Drs. James Bennett and Candace Myers
A first-time visitor to the Brotman Baty Institute website learns that BBI’s scientists “are contributing to basic biomedical research as well as patient outcomes through the development and application of precision approaches to healthcare.”
One of those scientists, Dr. James Bennett, along with colleagues in his NIH-funded lab at Seattle Children’s Research Institute (SCRI) and the Molecular Genetics Laboratory at Seattle Children’s, is launching a new and minimally invasive, laboratory developed test in early 2023 that exemplifies “precision approaches to health care.”
The test, “SpotSeq,” is designed to diagnose genetic “hot spots” for mutations causing vascular malformations in children, specifically abnormal development of arteries, veins, or the lymphatic system. Such a malformation, if manifested as a mass, can swell and impair one’s speech or the ability to swallow, or lead to other developmental problems.
Bennett said approximately one child in 4,000 is born with a vascular malformation.
“I’m very excited and equally humbled by the impending launch of ‘SpotSeq,’ said Bennett, who serves as the assistant medical director of the molecular genetics laboratory. “I’m proud we are advancing genetic diagnoses of children through the analysis of blood, rather than tissue.”
Another advantage of “SpotSeq” is its expected sensitivity, according to Dr. Candace Myers, a variant interpretation scientist working alongside Bennett at Seattle Children’s.
“I anticipate we will have unexpected findings, where patients who had previous outside testing and a ‘negative,’ or non-diagnostic result, will have a ‘positive’ diagnostic result on ‘SpotSeq’ because of its greater sensitivity,” Myers said. “It requires a low amount of DNA input, so we can use alternative specimen sources, such as cell-free DNA obtained from plasma or cyst fluid to make a molecular diagnosis and, in turn, enable patients to become eligible for targeted therapies. This will be immediately impactful to our patients with lesions in areas too dangerous to operate on.”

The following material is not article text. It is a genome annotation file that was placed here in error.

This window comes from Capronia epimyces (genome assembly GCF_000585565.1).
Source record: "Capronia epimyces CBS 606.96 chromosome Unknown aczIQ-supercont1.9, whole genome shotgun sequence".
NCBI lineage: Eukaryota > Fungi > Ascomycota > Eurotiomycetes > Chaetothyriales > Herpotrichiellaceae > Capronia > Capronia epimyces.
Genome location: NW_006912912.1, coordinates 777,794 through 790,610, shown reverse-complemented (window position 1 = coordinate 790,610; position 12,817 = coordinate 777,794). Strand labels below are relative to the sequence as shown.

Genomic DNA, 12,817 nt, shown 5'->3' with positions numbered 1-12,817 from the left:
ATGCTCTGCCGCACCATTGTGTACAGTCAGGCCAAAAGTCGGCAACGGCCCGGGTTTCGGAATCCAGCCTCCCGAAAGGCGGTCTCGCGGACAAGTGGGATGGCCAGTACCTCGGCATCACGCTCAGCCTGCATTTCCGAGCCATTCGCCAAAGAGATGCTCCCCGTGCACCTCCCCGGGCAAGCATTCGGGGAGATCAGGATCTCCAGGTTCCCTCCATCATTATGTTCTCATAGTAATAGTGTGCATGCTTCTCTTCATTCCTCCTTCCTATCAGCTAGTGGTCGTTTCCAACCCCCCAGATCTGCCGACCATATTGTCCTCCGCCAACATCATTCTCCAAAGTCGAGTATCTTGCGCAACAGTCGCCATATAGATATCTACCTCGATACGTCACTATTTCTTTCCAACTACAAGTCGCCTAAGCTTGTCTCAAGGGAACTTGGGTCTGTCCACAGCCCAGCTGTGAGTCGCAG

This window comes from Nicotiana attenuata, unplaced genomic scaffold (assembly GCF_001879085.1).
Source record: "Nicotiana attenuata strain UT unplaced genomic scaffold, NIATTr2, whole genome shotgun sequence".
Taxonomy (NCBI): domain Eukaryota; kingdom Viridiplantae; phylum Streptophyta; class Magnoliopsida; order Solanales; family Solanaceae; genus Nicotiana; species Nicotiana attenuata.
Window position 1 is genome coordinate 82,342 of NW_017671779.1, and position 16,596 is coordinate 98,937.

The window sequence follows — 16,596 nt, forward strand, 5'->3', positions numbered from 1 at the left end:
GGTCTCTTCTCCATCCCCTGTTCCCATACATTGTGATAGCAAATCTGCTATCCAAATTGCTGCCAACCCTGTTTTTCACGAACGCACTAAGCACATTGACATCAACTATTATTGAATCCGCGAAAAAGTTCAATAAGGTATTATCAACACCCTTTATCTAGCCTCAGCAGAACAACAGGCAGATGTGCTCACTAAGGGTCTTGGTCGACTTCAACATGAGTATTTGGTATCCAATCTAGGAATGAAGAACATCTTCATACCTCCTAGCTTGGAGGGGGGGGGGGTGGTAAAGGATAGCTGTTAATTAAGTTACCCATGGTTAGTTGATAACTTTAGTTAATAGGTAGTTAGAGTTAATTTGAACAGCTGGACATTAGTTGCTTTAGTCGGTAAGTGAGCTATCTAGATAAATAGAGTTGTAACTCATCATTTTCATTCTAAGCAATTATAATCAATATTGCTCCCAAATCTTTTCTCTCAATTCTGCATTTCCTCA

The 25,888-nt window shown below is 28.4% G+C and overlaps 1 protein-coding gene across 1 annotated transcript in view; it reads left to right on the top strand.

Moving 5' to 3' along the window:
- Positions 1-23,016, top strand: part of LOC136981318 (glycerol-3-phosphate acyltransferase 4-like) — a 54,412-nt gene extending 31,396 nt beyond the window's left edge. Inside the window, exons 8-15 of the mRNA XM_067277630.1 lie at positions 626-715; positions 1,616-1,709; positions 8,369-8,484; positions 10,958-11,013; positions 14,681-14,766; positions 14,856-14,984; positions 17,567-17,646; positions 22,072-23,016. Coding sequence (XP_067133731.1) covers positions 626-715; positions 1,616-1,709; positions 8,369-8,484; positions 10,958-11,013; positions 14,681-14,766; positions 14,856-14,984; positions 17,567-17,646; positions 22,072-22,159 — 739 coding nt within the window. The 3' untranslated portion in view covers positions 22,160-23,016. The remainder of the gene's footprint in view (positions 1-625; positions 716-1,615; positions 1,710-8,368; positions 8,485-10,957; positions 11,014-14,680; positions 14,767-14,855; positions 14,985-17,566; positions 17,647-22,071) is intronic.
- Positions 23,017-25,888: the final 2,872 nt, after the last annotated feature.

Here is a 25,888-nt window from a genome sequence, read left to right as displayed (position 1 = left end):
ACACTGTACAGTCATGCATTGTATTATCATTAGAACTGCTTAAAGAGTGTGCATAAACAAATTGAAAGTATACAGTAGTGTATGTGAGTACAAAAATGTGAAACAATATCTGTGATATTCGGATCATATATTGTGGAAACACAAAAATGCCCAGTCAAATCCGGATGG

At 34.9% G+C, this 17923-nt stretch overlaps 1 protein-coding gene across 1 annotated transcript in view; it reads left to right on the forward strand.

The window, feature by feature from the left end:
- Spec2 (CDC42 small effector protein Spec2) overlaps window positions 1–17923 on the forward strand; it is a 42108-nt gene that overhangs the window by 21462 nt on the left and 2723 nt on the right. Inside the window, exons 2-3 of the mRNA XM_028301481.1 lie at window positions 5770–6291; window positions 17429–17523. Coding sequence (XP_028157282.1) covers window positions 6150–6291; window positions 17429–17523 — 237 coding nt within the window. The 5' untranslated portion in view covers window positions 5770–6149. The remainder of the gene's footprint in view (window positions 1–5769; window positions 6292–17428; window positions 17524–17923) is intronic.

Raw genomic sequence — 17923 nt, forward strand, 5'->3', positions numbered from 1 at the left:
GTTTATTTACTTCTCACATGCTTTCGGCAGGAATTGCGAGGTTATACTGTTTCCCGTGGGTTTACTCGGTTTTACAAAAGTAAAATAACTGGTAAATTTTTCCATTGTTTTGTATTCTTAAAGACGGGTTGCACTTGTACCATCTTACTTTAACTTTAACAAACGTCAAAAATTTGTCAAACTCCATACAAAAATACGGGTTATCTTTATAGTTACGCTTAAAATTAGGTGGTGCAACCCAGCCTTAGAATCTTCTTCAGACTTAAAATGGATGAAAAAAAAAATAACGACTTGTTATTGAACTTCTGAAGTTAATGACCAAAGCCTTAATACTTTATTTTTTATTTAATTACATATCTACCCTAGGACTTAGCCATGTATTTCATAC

Myers, Bennett, and others at SCRI have been working on this project for several years, culminating in “SpotSeq.” Their efforts started with the detection of low-level mosaicism, the condition that occurs when an individual has two or more genetically different sets of cells in the body.
In 2018, one year after BBI was established, the Institute issued its first grants to collaborators at its three institutions – UW Medicine, Fred Hutchinson Cancer Center, and Seattle Children’s. A proposal written primarily by Myers entitled, “Collaborative Proposal to Develop a Clinical Assay to Detect Mosaicism,” for about $50,000 was accepted.
“The BBI funding was a huge catalyst in getting the capital to purchase our own instrument,” said Myers. “It brought together experts, all of whom had an interest in mosaic variants, but we worked on different disorders or had different reasons for testing.”
As a laboratory developed test, “SpotSeq” is subject to the Clinical Laboratory Improvement Amendments of 1988 (CLIA) regulations that include federal standards applicable to all U.S. health care facilities or sites conducting health assessments or diagnosing, preventing, and treating disease.
“CLIA requires very rigorous clinical validation,” Bennett said. “We are required to meet these guidelines as well as those set by the College of American Pathologists. If we had to submit ‘SpotSeq’ to (the U.S. Food and Drug Administration), it would be virtually impossible to get approval because of the enormous amounts of money involved in the review and validation.”
Clinicians interested in utilizing the test should start the process leading to the submission of children’s blood or affected tissue samples through Seattle Children’s. A link to the testing website will be “coming soon,” Myers said.
Bennett noted they have received and will continue to receive inquiries globally about “SpotSeq.”
“I get contacted weekly about this test from doctors in the vascular anomaly community asking about it,” said Bennett.